China’s steel and metals markets, a barometer of the world’s second-biggest economy, are “a lot worse than you think,” according to a Bloomberg Intelligence analyst who just completed a tour of the country.
What he saw: idle cranes, empty construction sites and half-finished, abandoned buildings in several cities. Conversations with executives reinforced the “gloomy” outlook.
“China’s metals demand is plummeting,” wrote Kenneth Hoffman, the metals analyst who spent a week traveling across the country, meeting with executives, traders, industry groups and analysts. “Demand is rapidly deteriorating as the government slows its infrastructure building and transforms into a consumer economy.”
The China Steel Profitability Index compiled by Bloomberg Intelligence barely rose in March, a time after the annual Lunar New Year when demand would usually surge, and so far this month has resumed its decline. Steel use this year is down 3.4 percent, after slumping as much as 4 percent in 2014, according to BI. It had steadily risen for more than a decade.
Prices for commodities from iron ore to coal are sinking as China’s leadership tries to steer the economy away from debt-fueled property investment and smokestack industries, embracing services and domestic-led consumption. At the same time, President Xi Jinping is stepping up efforts to combat pollution, further squeezing industry.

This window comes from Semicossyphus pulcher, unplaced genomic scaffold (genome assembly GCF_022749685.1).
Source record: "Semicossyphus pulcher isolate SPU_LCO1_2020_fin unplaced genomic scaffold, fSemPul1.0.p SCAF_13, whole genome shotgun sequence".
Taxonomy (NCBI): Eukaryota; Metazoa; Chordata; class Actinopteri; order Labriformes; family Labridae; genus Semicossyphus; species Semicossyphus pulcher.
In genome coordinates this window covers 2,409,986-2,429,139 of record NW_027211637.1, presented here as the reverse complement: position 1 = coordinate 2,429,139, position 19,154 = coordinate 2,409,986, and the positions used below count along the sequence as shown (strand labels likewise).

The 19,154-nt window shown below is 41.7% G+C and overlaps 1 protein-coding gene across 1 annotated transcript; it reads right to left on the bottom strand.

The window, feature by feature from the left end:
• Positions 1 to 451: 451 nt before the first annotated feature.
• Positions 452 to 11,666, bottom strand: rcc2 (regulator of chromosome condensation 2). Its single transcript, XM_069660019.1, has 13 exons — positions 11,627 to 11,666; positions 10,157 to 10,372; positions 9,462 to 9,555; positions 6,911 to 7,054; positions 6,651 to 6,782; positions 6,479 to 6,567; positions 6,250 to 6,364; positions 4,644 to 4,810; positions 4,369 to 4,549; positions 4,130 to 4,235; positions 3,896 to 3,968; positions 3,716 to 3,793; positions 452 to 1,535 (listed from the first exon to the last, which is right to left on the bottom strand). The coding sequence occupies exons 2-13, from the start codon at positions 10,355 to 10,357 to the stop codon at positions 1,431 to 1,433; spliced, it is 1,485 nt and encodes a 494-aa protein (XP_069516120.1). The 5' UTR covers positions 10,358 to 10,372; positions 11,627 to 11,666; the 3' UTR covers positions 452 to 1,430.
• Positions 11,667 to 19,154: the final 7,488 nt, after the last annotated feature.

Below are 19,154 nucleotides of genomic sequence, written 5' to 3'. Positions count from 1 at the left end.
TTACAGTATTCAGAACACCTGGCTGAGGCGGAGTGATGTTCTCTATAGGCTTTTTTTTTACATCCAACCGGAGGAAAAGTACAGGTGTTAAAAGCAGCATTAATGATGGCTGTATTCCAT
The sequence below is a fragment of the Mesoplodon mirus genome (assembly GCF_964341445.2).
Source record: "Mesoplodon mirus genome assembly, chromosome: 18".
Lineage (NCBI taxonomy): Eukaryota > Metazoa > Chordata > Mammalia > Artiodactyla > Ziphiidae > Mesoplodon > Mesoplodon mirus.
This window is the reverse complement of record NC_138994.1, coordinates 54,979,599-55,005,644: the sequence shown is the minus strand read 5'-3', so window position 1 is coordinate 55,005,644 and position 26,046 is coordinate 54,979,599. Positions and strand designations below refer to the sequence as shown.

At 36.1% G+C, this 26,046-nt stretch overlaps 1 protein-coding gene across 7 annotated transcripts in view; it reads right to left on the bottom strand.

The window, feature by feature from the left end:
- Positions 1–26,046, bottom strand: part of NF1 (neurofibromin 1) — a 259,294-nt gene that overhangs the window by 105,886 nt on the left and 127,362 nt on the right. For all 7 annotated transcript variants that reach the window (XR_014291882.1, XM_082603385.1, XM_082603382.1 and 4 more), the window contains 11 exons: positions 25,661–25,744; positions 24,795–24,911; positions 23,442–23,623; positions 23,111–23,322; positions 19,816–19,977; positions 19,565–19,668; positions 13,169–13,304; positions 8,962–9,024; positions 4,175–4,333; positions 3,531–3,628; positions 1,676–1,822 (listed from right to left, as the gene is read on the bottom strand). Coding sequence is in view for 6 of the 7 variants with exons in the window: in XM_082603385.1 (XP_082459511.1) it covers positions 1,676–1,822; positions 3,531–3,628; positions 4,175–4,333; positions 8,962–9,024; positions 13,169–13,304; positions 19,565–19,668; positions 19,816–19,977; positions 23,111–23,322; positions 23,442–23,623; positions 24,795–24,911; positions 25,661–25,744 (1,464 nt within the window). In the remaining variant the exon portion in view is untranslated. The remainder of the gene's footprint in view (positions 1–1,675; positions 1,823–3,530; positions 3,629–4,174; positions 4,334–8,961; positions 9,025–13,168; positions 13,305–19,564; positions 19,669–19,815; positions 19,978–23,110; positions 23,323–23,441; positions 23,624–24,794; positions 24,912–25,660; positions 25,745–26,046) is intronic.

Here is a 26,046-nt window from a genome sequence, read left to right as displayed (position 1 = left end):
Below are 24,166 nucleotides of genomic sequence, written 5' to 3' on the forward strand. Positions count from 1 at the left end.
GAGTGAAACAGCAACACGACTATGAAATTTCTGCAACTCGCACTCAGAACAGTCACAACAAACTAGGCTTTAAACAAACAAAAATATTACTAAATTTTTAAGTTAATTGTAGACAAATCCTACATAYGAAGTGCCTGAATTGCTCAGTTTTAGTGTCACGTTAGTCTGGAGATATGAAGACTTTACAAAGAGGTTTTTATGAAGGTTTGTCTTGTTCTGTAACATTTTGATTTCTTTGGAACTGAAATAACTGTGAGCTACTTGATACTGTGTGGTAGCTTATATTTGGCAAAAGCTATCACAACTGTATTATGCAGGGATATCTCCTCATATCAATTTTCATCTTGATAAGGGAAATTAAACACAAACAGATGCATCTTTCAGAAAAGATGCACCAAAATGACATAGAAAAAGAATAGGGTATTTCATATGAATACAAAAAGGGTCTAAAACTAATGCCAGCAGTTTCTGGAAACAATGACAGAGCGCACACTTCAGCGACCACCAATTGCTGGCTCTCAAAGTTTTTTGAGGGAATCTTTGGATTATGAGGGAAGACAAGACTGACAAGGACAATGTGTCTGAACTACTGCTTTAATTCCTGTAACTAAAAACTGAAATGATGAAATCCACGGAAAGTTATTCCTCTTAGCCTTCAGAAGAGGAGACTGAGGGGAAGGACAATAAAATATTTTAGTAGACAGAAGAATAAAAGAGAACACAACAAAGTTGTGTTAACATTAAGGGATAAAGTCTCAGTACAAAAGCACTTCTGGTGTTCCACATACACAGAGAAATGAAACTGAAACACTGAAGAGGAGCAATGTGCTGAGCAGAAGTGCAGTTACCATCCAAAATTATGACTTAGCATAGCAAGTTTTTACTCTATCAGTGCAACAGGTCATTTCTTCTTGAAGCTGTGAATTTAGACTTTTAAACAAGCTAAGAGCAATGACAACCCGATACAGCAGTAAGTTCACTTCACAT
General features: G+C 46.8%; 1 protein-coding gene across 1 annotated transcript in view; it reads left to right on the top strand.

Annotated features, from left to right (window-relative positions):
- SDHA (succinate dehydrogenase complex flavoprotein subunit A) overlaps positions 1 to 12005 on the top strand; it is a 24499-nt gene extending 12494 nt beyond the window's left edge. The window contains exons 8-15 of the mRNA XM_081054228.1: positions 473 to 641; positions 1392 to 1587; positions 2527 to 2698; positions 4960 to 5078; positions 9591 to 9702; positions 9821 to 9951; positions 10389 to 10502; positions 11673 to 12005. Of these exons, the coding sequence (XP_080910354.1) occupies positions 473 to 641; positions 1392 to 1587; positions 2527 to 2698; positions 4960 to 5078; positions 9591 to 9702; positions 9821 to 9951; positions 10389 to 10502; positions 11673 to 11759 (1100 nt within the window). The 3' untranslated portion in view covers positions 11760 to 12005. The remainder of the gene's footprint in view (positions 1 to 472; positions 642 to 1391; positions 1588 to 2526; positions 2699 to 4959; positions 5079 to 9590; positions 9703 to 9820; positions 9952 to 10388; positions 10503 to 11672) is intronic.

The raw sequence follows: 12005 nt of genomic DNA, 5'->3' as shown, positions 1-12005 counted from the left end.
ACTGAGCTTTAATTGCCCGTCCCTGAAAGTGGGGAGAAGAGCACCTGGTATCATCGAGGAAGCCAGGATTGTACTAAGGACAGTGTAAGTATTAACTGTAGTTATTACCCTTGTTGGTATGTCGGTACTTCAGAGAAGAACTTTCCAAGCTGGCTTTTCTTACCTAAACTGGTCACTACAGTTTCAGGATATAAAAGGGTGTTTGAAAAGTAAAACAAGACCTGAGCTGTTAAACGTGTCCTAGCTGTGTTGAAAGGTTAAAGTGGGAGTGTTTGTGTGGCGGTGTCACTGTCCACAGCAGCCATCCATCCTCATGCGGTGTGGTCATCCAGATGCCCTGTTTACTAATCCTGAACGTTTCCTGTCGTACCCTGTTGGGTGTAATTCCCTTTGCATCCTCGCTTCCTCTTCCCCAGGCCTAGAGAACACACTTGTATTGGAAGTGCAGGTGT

Deteriorating economic data has led traders and analysts to speculate that China’s central bank will act to revive growth. The bank has said it will keep an “appropriate balance between loosening and tightening” of interest rates. It has cut interest rates twice since November and lowered lenders’ reserve-requirement ratios once.
Economists are forecasting 7 percent growth in China for this year, in line with government targets and down from 7.4 percent in 2014, according to the median of 59 estimates compiled by Bloomberg. That’s about half the last decade’s peak rate of 14.2 percent in 2007.
The slowing steel and metals activity suggests the outlook could be grimmer.
“There is a big fear this is going to get worse before it gets better,” Hoffman said in an interview. “It’s as bad as the data looks, if not worse.”